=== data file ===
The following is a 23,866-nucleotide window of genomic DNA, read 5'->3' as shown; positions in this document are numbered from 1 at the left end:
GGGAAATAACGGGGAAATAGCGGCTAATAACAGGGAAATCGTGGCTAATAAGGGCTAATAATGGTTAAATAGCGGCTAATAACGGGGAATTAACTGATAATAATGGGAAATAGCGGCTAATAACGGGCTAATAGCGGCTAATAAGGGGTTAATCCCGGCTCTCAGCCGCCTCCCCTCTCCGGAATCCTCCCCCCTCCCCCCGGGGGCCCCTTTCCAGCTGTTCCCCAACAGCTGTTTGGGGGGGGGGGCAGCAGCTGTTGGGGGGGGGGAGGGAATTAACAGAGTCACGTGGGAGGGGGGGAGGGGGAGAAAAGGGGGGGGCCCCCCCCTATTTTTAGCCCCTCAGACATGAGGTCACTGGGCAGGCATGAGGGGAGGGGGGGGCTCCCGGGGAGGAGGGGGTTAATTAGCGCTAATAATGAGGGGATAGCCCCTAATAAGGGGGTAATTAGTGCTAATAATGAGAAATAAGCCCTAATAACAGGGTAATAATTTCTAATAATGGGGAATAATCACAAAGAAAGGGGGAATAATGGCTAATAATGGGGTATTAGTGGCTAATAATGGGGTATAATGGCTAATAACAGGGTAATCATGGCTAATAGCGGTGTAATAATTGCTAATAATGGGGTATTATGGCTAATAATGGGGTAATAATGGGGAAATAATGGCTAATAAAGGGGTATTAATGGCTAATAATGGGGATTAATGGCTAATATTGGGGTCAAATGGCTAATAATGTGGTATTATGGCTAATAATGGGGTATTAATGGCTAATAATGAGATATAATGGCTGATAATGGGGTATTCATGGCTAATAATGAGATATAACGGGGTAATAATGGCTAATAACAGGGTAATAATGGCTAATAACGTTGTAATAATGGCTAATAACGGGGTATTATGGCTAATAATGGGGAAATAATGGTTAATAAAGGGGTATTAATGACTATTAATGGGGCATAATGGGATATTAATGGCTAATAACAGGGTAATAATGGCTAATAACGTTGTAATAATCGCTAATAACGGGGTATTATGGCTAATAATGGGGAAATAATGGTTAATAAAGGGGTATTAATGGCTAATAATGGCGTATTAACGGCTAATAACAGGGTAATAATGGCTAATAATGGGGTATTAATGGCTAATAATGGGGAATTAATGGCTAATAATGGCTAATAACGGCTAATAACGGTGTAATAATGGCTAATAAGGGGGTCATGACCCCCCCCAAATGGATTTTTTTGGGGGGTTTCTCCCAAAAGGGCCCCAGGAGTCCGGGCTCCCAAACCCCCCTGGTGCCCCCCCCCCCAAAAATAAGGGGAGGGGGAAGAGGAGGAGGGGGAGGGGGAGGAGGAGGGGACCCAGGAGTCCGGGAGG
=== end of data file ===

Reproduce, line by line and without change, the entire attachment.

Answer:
The following is a 23,866-nucleotide window of genomic DNA, read 5'->3' as shown; positions in this document are numbered from 1 at the left end:
GGGAAATAACGGGGAAATAGCGGCTAATAACAGGGAAATCGTGGCTAATAAGGGCTAATAATGGTTAAATAGCGGCTAATAACGGGGAATTAACTGATAATAATGGGAAATAGCGGCTAATAACGGGCTAATAGCGGCTAATAAGGGGTTAATCCCGGCTCTCAGCCGCCTCCCCTCTCCGGAATCCTCCCCCCTCCCCCCGGGGGCCCCTTTCCAGCTGTTCCCCAACAGCTGTTTGGGGGGGGGGGCAGCAGCTGTTGGGGGGGGGGAGGGAATTAACAGAGTCACGTGGGAGGGGGGGAGGGGGAGAAAAGGGGGGGGCCCCCCCCTATTTTTAGCCCCTCAGACATGAGGTCACTGGGCAGGCATGAGGGGAGGGGGGGGCTCCCGGGGAGGAGGGGGTTAATTAGCGCTAATAATGAGGGGATAGCCCCTAATAAGGGGGTAATTAGTGCTAATAATGAGAAATAAGCCCTAATAACAGGGTAATAATTTCTAATAATGGGGAATAATCACAAAGAAAGGGGGAATAATGGCTAATAATGGGGTATTAGTGGCTAATAATGGGGTATAATGGCTAATAACAGGGTAATCATGGCTAATAGCGGTGTAATAATTGCTAATAATGGGGTATTATGGCTAATAATGGGGTAATAATGGGGAAATAATGGCTAATAAAGGGGTATTAATGGCTAATAATGGGGATTAATGGCTAATATTGGGGTCAAATGGCTAATAATGTGGTATTATGGCTAATAATGGGGTATTAATGGCTAATAATGAGATATAATGGCTGATAATGGGGTATTCATGGCTAATAATGAGATATAACGGGGTAATAATGGCTAATAACAGGGTAATAATGGCTAATAACGTTGTAATAATGGCTAATAACGGGGTATTATGGCTAATAATGGGGAAATAATGGTTAATAAAGGGGTATTAATGACTATTAATGGGGCATAATGGGATATTAATGGCTAATAACAGGGTAATAATGGCTAATAACGTTGTAATAATCGCTAATAACGGGGTATTATGGCTAATAATGGGGAAATAATGGTTAATAAAGGGGTATTAATGGCTAATAATGGCGTATTAACGGCTAATAACAGGGTAATAATGGCTAATAATGGGGTATTAATGGCTAATAATGGGGAATTAATGGCTAATAATGGCTAATAACGGCTAATAACGGTGTAATAATGGCTAATAAGGGGGTCATGACCCCCCCCAAATGGATTTTTTTGGGGGGTTTCTCCCAAAAGGGCCCCAGGAGTCCGGGCTCCCAAACCCCCCTGGTGCCCCCCCCCCCAAAAATAAGGGGAGGGGGAAGAGGAGGAGGGGGAGGGGGAGGAGGAGGGGACCCAGGAGTCCGGGAGG